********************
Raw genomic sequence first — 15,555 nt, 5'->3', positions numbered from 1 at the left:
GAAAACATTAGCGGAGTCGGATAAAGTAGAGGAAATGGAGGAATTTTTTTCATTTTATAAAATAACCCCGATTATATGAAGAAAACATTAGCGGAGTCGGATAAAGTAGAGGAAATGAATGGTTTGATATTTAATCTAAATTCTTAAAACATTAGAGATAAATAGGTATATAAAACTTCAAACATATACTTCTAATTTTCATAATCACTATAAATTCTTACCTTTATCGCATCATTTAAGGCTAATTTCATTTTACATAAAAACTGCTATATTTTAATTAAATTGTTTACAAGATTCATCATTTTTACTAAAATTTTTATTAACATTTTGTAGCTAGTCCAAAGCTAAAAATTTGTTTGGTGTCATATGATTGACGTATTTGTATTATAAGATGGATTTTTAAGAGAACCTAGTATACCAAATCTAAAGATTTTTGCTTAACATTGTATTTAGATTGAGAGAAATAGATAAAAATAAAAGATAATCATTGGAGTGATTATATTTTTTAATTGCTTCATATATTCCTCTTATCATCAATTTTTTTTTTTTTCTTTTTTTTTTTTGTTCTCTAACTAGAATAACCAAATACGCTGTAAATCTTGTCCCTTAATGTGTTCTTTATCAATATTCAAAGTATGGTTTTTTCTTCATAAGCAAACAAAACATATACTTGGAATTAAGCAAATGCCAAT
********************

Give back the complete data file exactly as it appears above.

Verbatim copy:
Raw genomic sequence first — 15,555 nt, 5'->3', positions numbered from 1 at the left:
GAAAACATTAGCGGAGTCGGATAAAGTAGAGGAAATGGAGGAATTTTTTTCATTTTATAAAATAACCCCGATTATATGAAGAAAACATTAGCGGAGTCGGATAAAGTAGAGGAAATGAATGGTTTGATATTTAATCTAAATTCTTAAAACATTAGAGATAAATAGGTATATAAAACTTCAAACATATACTTCTAATTTTCATAATCACTATAAATTCTTACCTTTATCGCATCATTTAAGGCTAATTTCATTTTACATAAAAACTGCTATATTTTAATTAAATTGTTTACAAGATTCATCATTTTTACTAAAATTTTTATTAACATTTTGTAGCTAGTCCAAAGCTAAAAATTTGTTTGGTGTCATATGATTGACGTATTTGTATTATAAGATGGATTTTTAAGAGAACCTAGTATACCAAATCTAAAGATTTTTGCTTAACATTGTATTTAGATTGAGAGAAATAGATAAAAATAAAAGATAATCATTGGAGTGATTATATTTTTTAATTGCTTCATATATTCCTCTTATCATCAATTTTTTTTTTTTTCTTTTTTTTTTTTGTTCTCTAACTAGAATAACCAAATACGCTGTAAATCTTGTCCCTTAATGTGTTCTTTATCAATATTCAAAGTATGGTTTTTTCTTCATAAGCAAACAAAACATATACTTGGAATTAAGCAAATGCCAAT